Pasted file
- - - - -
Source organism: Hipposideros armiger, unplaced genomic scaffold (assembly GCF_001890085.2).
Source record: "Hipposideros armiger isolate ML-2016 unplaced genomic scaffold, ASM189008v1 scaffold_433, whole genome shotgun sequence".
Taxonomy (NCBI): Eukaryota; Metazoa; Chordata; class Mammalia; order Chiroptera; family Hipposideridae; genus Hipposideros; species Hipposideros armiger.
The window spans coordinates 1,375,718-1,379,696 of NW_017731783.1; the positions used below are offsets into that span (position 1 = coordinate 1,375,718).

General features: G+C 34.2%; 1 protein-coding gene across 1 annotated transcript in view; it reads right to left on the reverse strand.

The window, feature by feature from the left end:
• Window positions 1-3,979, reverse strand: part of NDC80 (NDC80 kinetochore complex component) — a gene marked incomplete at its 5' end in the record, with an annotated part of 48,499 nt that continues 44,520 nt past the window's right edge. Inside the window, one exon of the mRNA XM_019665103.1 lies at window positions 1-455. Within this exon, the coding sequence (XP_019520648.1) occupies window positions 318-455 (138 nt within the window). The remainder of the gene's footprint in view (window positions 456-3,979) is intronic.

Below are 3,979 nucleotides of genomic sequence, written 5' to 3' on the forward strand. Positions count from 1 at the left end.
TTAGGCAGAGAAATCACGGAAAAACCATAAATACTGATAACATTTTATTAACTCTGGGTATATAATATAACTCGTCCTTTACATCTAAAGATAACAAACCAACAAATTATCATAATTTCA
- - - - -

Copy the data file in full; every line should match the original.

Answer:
Source organism: Hipposideros armiger, unplaced genomic scaffold (assembly GCF_001890085.2).
Source record: "Hipposideros armiger isolate ML-2016 unplaced genomic scaffold, ASM189008v1 scaffold_433, whole genome shotgun sequence".
Taxonomy (NCBI): Eukaryota; Metazoa; Chordata; class Mammalia; order Chiroptera; family Hipposideridae; genus Hipposideros; species Hipposideros armiger.
The window spans coordinates 1,375,718-1,379,696 of NW_017731783.1; the positions used below are offsets into that span (position 1 = coordinate 1,375,718).

General features: G+C 34.2%; 1 protein-coding gene across 1 annotated transcript in view; it reads right to left on the reverse strand.

The window, feature by feature from the left end:
• Window positions 1-3,979, reverse strand: part of NDC80 (NDC80 kinetochore complex component) — a gene marked incomplete at its 5' end in the record, with an annotated part of 48,499 nt that continues 44,520 nt past the window's right edge. Inside the window, one exon of the mRNA XM_019665103.1 lies at window positions 1-455. Within this exon, the coding sequence (XP_019520648.1) occupies window positions 318-455 (138 nt within the window). The remainder of the gene's footprint in view (window positions 456-3,979) is intronic.

Below are 3,979 nucleotides of genomic sequence, written 5' to 3' on the forward strand. Positions count from 1 at the left end.
TTAGGCAGAGAAATCACGGAAAAACCATAAATACTGATAACATTTTATTAACTCTGGGTATATAATATAACTCGTCCTTTACATCTAAAGATAACAAACCAACAAATTATCATAATTTCA